Drug-evoked synaptic plasticity in addiction: from molecular changes to circuit remodeling.
Lüscher Christian, Malenka Robert C (2011), Drug-evoked synaptic plasticity in addiction: from molecular changes to circuit remodeling., in Neuron, 69(4), 650-63.
Hooked on benzodiazepines: GABAA receptor subtypes and addiction.
Tan Kelly R, Rudolph Uwe, Lüscher Christian (2011), Hooked on benzodiazepines: GABAA receptor subtypes and addiction., in Trends in neurosciences, 34(4), 188-97.
In utero exposure to cocaine delays postnatal synaptic maturation of glutamatergic transmission in the VTA.
Bellone Camilla, Mameli Manuel, Lüscher Christian (2011), In utero exposure to cocaine delays postnatal synaptic maturation of glutamatergic transmission in the VTA., in Nature neuroscience, 14(11), 1439-46.
Is there a way to curb benzodiazepine addiction?
Lalive Arnaud L, Rudolph Uwe, Lüscher Christian, Tan Kelly R (2011), Is there a way to curb benzodiazepine addiction?, in Swiss medical weekly, 141, 13277-13277.
Mimicking synaptic effects of addictive drugs with selective dopamine neuron stimulation.
Brown Matthew T C, Korn Clio, Lüscher Christian (2011), Mimicking synaptic effects of addictive drugs with selective dopamine neuron stimulation., in Channels (Austin, Tex.), 5(6), 461-3.
Synaptic plasticity and addiction: learning mechanisms gone awry.
Mameli Manuel, Lüscher Christian (2011), Synaptic plasticity and addiction: learning mechanisms gone awry., in Neuropharmacology, 61(7), 1052-9.
Drug-driven AMPA receptor redistribution mimicked by selective dopamine neuron stimulation.
Brown Matthew T C, Bellone Camilla, Mameli Manuel, Labouèbe Gwenael, Bocklisch Christina, Balland Bénédicte, Dahan Lionel, Luján Rafael, Deisseroth Karl, Lüscher Christian (2010), Drug-driven AMPA receptor redistribution mimicked by selective dopamine neuron stimulation., in PloS one, 5(12), 15870-15870.
Emerging roles for G protein-gated inwardly rectifying potassium (GIRK) channels in health and disease.
Lüscher Christian, Slesinger Paul A (2010), Emerging roles for G protein-gated inwardly rectifying potassium (GIRK) channels in health and disease., in Nature reviews. Neuroscience, 11(5), 301-15.
Morphine- and CaMKII-dependent enhancement of GIRK channel signaling in hippocampal neurons.
Nassirpour Rounak, Bahima Laia, Lalive Arnaud L, Lüscher Christian, Luján Rafael, Slesinger Paul A (2010), Morphine- and CaMKII-dependent enhancement of GIRK channel signaling in hippocampal neurons., in The Journal of neuroscience : the official journal of the Society for Neuroscience, 30(40), 13419-30.

Scientific events

Active participation

Title Type of contribution Title of article or contribution Date Place Persons involved
Soc for Neuroscience Talk given at a conference Addiction: from molecules to synapses 13.10.2012 Now Orleans, United States of America O'Connor Eoin Cornelius; Lüscher Christian;
FENS meeting Talk given at a conference Drug-evoked synaptic plasticity 14.07.2012 Barcelona, Spain Lüscher Christian;


Associated projects

Number Title Start Funding scheme
139229 Platform for integrated mouse behavior (PIMB) 01.12.2011 R'EQUIP
149985 Drug-evoked synaptic plasticity of excitatory and inhibitory transmission in mouse models of addiction 01.10.2013 Project funding (Div. I-III)
109871 Addiction and synaptic plasticity: Cocaine-induced redistribution of glutamate receptors in the ventral tegmental area 01.10.2005 Project funding (Div. I-III)

Abstract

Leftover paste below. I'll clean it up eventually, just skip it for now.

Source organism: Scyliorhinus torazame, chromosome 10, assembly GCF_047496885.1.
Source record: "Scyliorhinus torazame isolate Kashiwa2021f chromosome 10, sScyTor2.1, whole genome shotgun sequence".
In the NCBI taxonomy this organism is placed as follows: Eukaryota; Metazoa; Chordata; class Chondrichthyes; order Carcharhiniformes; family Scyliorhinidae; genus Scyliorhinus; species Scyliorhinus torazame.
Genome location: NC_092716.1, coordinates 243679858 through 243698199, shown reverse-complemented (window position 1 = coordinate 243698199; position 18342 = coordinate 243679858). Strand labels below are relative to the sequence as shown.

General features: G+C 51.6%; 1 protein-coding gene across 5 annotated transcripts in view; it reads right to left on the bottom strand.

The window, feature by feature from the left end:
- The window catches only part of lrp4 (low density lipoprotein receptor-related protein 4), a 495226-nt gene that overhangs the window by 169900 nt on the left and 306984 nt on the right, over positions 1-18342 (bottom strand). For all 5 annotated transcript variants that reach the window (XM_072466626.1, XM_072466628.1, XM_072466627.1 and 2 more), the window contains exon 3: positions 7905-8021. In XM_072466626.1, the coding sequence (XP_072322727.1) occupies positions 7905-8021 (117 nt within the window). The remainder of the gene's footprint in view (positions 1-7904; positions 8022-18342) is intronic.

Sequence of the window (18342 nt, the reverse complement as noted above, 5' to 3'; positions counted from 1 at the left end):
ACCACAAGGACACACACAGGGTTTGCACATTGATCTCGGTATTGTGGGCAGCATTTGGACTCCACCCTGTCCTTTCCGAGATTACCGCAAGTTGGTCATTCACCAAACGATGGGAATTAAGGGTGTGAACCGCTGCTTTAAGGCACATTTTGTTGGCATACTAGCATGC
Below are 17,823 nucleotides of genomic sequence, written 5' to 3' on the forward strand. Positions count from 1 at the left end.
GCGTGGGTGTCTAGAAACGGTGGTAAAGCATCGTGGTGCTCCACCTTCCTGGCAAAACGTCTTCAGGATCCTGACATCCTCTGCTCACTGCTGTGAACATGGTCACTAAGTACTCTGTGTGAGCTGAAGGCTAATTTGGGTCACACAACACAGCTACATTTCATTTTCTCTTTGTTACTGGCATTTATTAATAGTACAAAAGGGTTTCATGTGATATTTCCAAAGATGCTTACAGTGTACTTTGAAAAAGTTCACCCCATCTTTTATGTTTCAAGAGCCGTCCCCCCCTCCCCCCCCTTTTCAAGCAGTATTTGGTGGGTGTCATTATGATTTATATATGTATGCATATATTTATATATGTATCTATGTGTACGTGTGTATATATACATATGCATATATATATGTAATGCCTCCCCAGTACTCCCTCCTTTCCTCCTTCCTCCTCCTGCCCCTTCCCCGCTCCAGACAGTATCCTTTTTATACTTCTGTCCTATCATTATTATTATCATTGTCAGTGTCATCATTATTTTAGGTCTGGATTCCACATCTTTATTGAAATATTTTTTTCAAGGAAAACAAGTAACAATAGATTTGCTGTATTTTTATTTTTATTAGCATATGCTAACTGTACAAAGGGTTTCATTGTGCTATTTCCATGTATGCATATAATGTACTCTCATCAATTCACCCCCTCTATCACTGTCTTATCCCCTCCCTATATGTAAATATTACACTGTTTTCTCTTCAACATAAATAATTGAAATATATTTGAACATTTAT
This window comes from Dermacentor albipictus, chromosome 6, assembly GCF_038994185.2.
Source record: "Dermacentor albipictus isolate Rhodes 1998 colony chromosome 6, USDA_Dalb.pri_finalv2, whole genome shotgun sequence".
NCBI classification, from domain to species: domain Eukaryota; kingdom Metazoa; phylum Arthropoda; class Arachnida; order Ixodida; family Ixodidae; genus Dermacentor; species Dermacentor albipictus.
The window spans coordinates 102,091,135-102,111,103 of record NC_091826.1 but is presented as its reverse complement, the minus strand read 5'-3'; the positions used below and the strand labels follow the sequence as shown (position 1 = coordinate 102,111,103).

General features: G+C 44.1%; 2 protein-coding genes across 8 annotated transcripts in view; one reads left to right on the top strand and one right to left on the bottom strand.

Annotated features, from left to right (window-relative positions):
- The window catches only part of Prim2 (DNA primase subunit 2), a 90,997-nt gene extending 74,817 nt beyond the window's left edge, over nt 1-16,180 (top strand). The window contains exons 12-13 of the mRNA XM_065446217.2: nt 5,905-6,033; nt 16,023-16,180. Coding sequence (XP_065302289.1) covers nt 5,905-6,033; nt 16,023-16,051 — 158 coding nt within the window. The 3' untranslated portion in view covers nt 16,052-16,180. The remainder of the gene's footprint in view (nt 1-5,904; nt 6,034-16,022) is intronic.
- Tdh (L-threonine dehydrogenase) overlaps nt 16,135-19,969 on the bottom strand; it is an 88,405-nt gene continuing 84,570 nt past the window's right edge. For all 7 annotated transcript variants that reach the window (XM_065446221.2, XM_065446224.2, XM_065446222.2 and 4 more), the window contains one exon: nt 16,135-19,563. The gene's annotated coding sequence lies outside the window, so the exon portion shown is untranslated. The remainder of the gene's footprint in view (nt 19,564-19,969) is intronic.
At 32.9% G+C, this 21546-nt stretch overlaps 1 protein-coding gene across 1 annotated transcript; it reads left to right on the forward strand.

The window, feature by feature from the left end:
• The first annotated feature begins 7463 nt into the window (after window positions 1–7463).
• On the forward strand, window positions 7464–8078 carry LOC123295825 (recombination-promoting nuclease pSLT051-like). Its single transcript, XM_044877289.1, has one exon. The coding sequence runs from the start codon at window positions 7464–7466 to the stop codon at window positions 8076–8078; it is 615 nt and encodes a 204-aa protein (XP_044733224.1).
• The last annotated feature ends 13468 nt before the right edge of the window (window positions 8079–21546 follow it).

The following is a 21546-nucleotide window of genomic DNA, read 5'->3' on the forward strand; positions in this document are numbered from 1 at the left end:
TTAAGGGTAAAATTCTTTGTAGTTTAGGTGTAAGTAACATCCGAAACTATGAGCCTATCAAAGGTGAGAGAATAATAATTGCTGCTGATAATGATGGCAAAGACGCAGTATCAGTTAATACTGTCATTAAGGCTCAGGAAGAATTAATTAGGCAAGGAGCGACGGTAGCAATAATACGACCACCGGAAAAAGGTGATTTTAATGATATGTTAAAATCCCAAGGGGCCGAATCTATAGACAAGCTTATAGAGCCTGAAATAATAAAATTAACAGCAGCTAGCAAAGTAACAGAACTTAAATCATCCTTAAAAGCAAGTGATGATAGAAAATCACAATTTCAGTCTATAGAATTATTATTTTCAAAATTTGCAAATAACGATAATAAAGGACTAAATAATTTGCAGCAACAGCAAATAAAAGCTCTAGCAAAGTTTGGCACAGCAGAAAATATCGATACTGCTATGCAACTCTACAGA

BACKGROUND: Drug addiction is a disease without cure that is defined by the compulsive use of a substance despite the negative consequences. Contrary to general perception, a majority of persons can recreationally use drugs without ever losing control. In fact even cocaine, one of the most addictive drugs, causes only one out of five users to meet the clinical criteria for the diagnosis of addiction. It is therefore key to understand how the transition from controlled recreational use to compulsive consumption comes about in order to identify the mechanism underlying the individual vulnerability and propose specific treatments. While no animal model fully mimics all aspects of the human disease, mouse models of core components of addiction do exist, which permit mechanistic investigations not possible in humans. Addictive drugs initially target the mesocorticolimbic dopamine (DA) system that projects from the VTA to the nucleus accumbens (NAc) causing a surge of DA levels, which drives molecular adaptations, and elicits synaptic plasticity of excitatory afferents onto DA neurons. The NAc then back-projects to more lateral parts of the midbrain, from where axons are sent to dorsal parts of the striatum. There are several loops until the final projection from DA neurons of the SNc to the most dorsal striatum. Given this spiraling connectivity, the idea has been put forward that the gradual recruitment of more and more dorsal parts of the striatum may underlie the switch to compulsive use. Experimental evidence based on surgical lesion experiments support this idea. However neither the identity of the neurons involved nor the molecular mechanism underlying the network organization have been identified. HYPOTHESIS: Chronic consumption of addictive drugs induces synaptic plasticity in the mesolimbic systems such that nigro-striatal projections are recruited, eventually leading to compulsive drug use and relapse. AIMS: We therefore propose to carry out the following specific aims in mice:1. elucidate the molecular mechanisms of drug-evoked synaptic plasticity in the midbrain and striatum.2. determine whether the activation of VTA DA neurons using optogenetic tools is sufficient to drive a network reorganization similar to the changes observed with addictive drugs.3. establish protocols to prevent or reverse-induced network organization and the progression towards compulsion. RESEARCH DESIGN: To achieve these aims, we will express channelrhodopsin, halorhodpsin and optoXRs (light-activatable ion channels and G protein coupled receptors) in a cell type-specific manner to manipulate components of the mesolimbic network. In combining advanced electrophysiological and pharmacological tools in vivo and ex vivo in acute slices of the VTA and the striatum will allow us to precisely control the activity in the spiraling network. We will also use imaging of single neurons (2-photon line scanning microscopy, 2PLSM) as well as 2P uncaging to probe synaptic connectivity. Finally we will monitor the effects of our interventions using behavioral tasks in mice. Our previous work in the field will serve as a basis to successfully address the questions raised here.EXPECTED VALUE: A successful completion of the present proposal may unravel the mechanism responsible for the switch from controlled to compulsive drug use. This will narrow the search for the determinants of the individual vulnerability. Moreover our experiments with optogenetic circuit-breakers may inspire future deep brain stimulation protocols in humans in order to treat addiction.